I think the first time I heard anything about Chesler Park, I was being a non-productive REI employee and flipping through a copy of Peter Potterfield’s Classic Hikes of the World at the Paradise Valley store in Phoenix.
A couple months later, I would move from Phoenix to Denver, on the way stopping at four of Utah’s five national parks, and hike through this incredible area for the first time. I’ve been back four times, and it’s a good seven-hour drive from my house in Denver.
Even so, Edward Abbey’s beloved Canyon Country desert is as much in our backyard as anyone else’s—the only city closer to Canyonlands is Salt Lake City, which is 5-1/2 hours from the Needles District.
Canyonlands is not one of those parks with a bustling little town right outside it, or hordes of people driving around the road system, hopping out of their cars for quick photos at each viewpoint, then getting back in their cars and driving to the visitor center—especially the Needles District, which is a solid hour-and-a-half from the nearest town, Moab.
This area is still popular, but definitely a far cry from a summer weekend at Yellowstone or in the Yosemite Valley.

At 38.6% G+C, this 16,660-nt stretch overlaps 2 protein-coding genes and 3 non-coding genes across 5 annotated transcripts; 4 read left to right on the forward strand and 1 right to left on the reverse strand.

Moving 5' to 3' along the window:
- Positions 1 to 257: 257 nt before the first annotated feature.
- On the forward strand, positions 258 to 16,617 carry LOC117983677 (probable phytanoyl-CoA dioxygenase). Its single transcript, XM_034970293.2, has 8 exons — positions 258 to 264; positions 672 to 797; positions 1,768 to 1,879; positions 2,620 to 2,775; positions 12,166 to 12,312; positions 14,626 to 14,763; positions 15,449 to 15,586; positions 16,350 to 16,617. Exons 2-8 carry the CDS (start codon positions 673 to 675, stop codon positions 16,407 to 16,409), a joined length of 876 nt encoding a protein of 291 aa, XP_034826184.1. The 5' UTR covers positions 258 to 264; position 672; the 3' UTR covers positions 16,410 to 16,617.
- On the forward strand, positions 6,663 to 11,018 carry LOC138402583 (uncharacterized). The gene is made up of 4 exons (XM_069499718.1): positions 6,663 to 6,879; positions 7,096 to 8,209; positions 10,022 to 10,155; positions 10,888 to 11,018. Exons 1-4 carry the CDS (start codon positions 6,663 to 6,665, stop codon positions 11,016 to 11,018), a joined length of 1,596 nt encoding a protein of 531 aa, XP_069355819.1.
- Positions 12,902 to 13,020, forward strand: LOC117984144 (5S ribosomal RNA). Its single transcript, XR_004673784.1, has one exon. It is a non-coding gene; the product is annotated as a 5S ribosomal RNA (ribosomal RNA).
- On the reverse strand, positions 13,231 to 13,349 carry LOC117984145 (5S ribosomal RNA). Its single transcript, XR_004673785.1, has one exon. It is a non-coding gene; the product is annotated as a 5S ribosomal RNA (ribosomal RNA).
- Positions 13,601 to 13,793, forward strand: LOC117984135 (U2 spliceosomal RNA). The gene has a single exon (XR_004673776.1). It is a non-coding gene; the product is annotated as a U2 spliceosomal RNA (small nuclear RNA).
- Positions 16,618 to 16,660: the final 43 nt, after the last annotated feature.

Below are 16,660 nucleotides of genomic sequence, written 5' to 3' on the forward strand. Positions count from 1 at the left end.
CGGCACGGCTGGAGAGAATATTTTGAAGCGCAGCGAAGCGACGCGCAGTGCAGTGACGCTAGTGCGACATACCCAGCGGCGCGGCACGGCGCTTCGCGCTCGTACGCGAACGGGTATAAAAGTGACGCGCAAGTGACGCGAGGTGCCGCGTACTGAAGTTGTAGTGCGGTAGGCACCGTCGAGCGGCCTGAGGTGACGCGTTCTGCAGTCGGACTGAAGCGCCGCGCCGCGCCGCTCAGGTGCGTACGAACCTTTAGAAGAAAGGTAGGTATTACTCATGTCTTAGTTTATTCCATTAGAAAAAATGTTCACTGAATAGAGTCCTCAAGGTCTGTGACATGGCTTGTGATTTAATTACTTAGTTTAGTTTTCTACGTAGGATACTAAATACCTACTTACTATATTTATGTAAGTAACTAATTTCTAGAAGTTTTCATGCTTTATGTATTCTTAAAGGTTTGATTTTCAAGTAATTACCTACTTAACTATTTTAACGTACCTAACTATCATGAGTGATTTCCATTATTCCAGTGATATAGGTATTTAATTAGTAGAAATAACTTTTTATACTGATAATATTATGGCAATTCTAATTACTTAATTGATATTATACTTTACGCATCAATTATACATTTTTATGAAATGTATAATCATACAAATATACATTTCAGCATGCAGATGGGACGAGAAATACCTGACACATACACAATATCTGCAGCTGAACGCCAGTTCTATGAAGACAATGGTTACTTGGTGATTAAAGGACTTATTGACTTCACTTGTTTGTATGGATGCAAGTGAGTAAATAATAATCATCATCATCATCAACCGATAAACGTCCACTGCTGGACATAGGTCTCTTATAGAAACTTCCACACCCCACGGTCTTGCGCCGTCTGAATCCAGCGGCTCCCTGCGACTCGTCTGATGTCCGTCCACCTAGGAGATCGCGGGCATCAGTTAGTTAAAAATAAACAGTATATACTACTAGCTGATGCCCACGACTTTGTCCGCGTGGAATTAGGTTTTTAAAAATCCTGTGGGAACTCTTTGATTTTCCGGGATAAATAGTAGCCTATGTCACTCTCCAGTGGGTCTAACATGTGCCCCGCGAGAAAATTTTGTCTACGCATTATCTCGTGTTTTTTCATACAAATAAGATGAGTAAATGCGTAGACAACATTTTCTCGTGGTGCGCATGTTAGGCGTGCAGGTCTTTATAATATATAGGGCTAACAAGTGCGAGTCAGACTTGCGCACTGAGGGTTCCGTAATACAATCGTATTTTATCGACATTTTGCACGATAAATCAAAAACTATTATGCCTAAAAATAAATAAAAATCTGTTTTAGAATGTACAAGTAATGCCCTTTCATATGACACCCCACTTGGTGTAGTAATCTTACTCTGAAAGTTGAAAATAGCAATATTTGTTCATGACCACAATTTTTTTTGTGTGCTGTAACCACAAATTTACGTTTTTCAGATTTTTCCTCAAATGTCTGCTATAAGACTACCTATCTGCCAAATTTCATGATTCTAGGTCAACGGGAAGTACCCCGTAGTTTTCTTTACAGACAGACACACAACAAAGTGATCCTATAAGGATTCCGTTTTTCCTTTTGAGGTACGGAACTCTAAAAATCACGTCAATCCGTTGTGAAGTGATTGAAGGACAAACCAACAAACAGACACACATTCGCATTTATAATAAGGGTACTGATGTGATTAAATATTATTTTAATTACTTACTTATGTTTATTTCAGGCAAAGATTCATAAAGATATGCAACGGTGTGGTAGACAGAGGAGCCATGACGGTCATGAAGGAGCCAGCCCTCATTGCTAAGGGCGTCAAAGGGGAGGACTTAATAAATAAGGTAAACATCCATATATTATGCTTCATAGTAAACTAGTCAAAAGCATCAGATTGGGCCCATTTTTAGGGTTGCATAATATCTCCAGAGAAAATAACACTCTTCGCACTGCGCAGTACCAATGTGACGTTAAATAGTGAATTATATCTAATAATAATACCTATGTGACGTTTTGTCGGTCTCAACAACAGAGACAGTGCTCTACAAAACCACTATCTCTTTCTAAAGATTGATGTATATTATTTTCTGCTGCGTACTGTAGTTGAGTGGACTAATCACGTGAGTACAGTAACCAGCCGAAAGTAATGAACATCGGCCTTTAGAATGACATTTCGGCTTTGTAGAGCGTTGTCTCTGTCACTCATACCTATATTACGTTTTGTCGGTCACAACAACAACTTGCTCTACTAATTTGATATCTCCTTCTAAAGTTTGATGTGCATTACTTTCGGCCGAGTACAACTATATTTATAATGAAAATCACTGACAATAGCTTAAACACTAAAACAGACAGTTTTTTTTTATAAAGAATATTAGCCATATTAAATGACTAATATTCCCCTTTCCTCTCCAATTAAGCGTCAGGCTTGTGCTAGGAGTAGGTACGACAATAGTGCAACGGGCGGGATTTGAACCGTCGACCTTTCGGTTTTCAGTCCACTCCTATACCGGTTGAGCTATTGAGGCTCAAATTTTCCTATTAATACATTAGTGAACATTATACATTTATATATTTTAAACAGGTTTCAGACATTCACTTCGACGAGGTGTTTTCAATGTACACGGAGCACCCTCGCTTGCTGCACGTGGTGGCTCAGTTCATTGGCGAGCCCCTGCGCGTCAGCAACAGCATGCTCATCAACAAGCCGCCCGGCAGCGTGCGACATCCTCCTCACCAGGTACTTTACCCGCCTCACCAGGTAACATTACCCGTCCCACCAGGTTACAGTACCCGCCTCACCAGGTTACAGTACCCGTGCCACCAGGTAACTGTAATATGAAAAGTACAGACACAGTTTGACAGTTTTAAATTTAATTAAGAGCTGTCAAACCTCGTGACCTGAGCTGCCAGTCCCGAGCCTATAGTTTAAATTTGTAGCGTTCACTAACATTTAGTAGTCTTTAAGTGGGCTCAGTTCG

The Chesler Park Loop is 11 miles and about 500 feet of elevation gain. You’ll walk past cryptobiotic soil, across slickrock, through a couple washes, and into Chesler Park, a flat meadow surrounded by “needles,” the red-and-white-striped pinnacles up to about 100 feet tall.
You’ll also get to experience the Joint Trail, a short section that’s just like a slot canyon: sheer, vertical walls 20- to 40-feet high, as straight as a hallway, pinching down to less than three feet wide in some spots.
You’re not in an actual slot canyon, just the space between giant boulders that somehow lie parallel to each other for about a quarter-mile. You may have a hard time resisting the urge to chimney your way up between the walls.
For my money, and for the unique scenery per mile of walking, this is one of the best places in the American desert. Collectively over a few years, I have spent almost a month in the Needles District, and I keep taking new people back here.
If you know a little bit about desert navigation (watching for cairns, not mistaking a wash for the trail), you’ll have an easy time here. The trail is well-marked (it’s a national park, after all), and well-signed. There are plenty of backcountry campsites in Chesler Park, but you’ll almost always have to pack in all your water.
High season in the Needles is spring (March/April), followed by fall (October). I have spent the majority of my time there in November, during the Thanksgiving holiday, when there’s almost no one in the park. Temps at that time can get as low as 20 at night, but warm to the high 50s and 60s during the day, which makes for great hiking weather.